Sugar is everywhere these days, both in the media and in our food. It's currently the "villain du jour," having been the subject of several recent scientific studies, possibly linking sugar to inflammation, cardiovascular disease, diabetes, and a host of other ailments. Most of the research concentrates on added sugars, which are the kind of sugars that are added to foods versus naturally occurring sugars, such as the ones in fruit and milk.
However, as with all matters of nutrition, context is important. Sugar shouldn't be shunned altogether; rather looked at in context within the lifestyle and other dietary habits of the person.
To help you better understand the context of sugar in your diet, let's look at the role of sugar in your food, what else you are eating, and the quality of the carbohydrate you're consuming.
What role is added sugar playing in your food?
Most people today consume added sugar in two forms: high fructose corn syrup, which is a combination of fructose and glucose derived from corn; and sucrose, otherwise known as table sugar, which is a combination of glucose and fructose derived mostly from beets or sugar cane.
Other forms of sugars exist on the market -- coconut sugar, brown sugar, brown rice syrup, the list is exhaustive. Sugar obviously sweetens foods, mostly the ones you'd expect -- cakes, cookies, and pies; but it also has a functional role in foods as well. In breads, sugar helps with the rising process. Sometimes, sugar is added to foods for crispness or to help foods brown, and it can also function as a preservative.
In energy bars, sugar improves taste and provides quick energy for activity and recovery. In strenuous sports such as running races longer than 10K or long, difficult bike rides, sugar and other carbohydrates provide energy to continue with intensity. This is an example where sugar can be used with purpose. Sugar gets absorbed by our system faster than other carbohydrates so there is little lag time between consumption and effectiveness.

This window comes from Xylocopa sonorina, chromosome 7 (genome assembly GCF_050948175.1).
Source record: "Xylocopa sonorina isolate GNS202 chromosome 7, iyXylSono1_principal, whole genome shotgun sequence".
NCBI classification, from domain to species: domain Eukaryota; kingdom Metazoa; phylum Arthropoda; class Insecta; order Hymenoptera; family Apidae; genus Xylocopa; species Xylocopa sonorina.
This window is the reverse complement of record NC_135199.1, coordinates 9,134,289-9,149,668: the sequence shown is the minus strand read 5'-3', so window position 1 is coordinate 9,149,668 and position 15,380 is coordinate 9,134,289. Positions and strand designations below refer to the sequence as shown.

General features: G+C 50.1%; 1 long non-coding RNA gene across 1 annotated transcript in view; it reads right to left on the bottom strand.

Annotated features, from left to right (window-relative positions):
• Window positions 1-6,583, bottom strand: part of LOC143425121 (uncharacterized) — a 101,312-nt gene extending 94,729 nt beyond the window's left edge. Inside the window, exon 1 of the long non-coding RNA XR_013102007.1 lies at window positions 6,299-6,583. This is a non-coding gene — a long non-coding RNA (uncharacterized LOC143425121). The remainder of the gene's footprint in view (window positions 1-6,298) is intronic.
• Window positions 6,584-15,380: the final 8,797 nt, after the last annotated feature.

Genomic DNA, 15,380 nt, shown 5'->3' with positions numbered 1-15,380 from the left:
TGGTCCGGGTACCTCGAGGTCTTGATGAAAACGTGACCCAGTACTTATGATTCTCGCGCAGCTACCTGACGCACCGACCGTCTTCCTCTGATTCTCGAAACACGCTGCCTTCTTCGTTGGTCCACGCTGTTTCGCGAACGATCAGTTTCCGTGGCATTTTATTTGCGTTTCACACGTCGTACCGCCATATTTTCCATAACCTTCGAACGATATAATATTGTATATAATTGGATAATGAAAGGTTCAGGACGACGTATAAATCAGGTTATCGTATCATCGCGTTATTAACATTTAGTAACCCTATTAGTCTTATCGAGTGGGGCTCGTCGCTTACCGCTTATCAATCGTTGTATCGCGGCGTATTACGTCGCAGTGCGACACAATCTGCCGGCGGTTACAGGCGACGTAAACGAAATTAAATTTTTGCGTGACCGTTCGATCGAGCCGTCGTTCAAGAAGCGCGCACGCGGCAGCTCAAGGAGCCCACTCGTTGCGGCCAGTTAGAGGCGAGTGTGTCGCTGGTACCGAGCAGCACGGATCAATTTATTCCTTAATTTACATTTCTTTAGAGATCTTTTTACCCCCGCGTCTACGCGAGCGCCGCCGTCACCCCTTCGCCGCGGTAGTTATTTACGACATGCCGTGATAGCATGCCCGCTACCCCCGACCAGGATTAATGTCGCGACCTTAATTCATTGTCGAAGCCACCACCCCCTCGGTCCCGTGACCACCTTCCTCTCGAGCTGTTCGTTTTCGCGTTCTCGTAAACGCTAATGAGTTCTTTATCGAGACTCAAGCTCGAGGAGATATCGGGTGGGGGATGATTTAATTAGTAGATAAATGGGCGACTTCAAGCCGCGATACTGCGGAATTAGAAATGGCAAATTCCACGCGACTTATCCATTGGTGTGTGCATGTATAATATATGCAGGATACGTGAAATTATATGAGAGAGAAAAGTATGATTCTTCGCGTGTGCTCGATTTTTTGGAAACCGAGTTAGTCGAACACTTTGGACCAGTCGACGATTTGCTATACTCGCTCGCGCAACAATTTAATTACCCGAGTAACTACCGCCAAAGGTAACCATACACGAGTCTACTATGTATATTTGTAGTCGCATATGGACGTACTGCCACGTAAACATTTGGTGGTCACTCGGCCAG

What is the rest of your diet like?
According to Stats Canada, the average person consumes 26 teaspoons of sugar a day. The American Heart Association is recommending an intake of five teaspoons a day for the average woman, and 9 teaspoons a day for the average man.
The stats show clearly that people are consuming too much sugar, but in a healthy, varied diet, there is room for all types of foods, including those that contain sugar. If your diet is mainly whole unprocessed foods, there is no reason not to have an added-sugar containing food occasionally. Portion-controlled, nutrient-dense foods can contain some added sugar and still be a good choice for snacks.
Balance is what's important when considering what a healthy diet consists of. While it's important to understand that consuming large amounts of added sugars can be detrimental to health, small to moderate amounts of added sugars should not cause any health issues for healthy individuals. It's important to consider as well the other nutrients in the foods that you are eating. Does the food have some sugar in it, but also qualities that are redeeming, such as added vitamins and minerals, protein and fiber? The inclusion of these nutrients also helps to slow the release of glucose into the blood, creating lasting energy vs the quick burn of food without protein and fiber. What other sugar-containing foods are you planning on eating that day? Have you or do you plan to be physically active to ensure a proper balance on energy intake and output?
Where is your sugar-containing food on the Glycemic Index (GI) scale?
Low glycemic means that you will have sustained energy instead of an energy spike and crash. Choosing lower GI foods will give your body a sustained release of carbohydrates for a steady supply of energy, without the blood sugar spikes and plummets associated with higher GI foods. Though sugar spikes will initially give you energy, you'll eventually crash, feeling tired and dazed.
The glycemic of a food is affected by several things. These include whether the food is solid or liquid, refined or less-refined, type of carbohydrate, and whether the food contains a mix of carbohydrate, fiber, protein, and fat to slow digestion and reduce the glycemic response of the body. Blood glucose will rise slowly after the consumption of a low GI food, rather than spiking quickly and then crashing. It is ideal to consume mostly low GI foods, and even those that contain some added sugar can still be low GI if they contain the correct mix of nutrients.
Reducing the total amount of processed foods should be the ultimate goal for everyone, not vilifying and blaming one single nutrient such as sugar for causing disease. Sugar can fit into a healthy diet, one that contains mostly unprocessed, fresh foods including fruit, vegetables, lean proteins, and whole grains. It's a balance that individuals should strive for, not complete elimination of the villain du jour.
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